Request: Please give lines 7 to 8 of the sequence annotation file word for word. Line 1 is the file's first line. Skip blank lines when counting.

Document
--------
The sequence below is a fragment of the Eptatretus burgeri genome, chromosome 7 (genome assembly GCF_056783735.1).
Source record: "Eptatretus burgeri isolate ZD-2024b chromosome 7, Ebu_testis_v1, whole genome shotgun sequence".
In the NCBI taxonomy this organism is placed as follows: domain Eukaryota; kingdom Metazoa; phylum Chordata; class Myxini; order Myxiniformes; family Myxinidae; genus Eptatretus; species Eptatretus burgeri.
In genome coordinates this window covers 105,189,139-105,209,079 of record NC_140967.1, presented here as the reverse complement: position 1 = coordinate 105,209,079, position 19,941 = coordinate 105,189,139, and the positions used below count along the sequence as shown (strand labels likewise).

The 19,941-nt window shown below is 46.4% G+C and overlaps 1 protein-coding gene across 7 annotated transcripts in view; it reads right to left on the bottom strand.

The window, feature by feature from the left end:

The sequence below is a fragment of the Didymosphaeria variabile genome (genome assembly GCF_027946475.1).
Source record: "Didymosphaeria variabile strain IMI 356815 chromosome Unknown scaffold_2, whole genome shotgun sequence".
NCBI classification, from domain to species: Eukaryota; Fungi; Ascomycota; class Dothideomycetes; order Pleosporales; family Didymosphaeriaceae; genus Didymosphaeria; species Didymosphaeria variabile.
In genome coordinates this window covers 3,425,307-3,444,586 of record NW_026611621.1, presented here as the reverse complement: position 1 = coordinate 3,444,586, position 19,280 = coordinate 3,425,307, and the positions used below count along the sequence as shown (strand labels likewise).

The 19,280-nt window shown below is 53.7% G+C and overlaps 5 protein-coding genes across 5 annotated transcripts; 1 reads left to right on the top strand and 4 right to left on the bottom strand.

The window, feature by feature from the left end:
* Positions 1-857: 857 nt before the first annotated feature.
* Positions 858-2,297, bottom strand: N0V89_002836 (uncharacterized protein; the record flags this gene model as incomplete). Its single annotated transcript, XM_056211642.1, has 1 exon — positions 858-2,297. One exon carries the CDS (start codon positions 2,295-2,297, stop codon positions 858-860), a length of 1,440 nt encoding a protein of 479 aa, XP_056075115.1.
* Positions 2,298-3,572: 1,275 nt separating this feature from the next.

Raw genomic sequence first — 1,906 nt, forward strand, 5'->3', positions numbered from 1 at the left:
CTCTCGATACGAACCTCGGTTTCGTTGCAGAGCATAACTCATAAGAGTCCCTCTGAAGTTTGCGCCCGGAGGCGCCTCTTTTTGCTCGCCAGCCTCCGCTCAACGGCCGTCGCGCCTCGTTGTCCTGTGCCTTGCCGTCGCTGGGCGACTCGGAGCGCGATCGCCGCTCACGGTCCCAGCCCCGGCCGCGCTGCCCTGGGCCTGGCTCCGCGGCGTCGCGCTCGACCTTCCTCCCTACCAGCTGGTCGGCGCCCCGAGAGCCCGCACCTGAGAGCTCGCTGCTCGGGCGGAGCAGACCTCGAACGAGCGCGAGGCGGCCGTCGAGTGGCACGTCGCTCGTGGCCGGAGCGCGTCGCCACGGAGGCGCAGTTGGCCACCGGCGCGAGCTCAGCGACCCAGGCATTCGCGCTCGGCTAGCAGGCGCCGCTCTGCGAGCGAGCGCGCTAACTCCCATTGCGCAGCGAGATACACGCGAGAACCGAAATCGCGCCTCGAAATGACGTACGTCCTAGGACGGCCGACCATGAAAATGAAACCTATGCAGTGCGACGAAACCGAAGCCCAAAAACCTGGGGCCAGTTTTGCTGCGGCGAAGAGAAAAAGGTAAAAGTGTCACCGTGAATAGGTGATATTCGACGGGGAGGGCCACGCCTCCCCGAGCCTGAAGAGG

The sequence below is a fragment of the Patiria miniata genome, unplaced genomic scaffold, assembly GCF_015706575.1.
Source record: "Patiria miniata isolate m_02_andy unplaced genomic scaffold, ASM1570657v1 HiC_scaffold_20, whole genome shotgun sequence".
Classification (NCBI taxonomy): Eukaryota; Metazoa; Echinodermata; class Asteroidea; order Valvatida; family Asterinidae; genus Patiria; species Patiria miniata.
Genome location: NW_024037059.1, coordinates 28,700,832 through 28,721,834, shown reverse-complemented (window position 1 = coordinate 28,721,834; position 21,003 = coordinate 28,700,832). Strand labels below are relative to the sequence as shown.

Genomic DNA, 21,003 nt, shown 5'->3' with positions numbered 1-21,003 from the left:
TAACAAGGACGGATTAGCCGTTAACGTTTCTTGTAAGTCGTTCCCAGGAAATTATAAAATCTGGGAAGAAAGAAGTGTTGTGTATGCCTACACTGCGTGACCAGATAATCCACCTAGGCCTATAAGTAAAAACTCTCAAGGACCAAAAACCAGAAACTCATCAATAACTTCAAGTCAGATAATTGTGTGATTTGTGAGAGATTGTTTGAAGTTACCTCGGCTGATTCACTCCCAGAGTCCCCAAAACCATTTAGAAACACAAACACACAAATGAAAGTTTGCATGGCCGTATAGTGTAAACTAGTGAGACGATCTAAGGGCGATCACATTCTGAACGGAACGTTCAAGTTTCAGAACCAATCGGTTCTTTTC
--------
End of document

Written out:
The sequence below is a fragment of the Didymosphaeria variabile genome (genome assembly GCF_027946475.1).
Source record: "Didymosphaeria variabile strain IMI 356815 chromosome Unknown scaffold_2, whole genome shotgun sequence".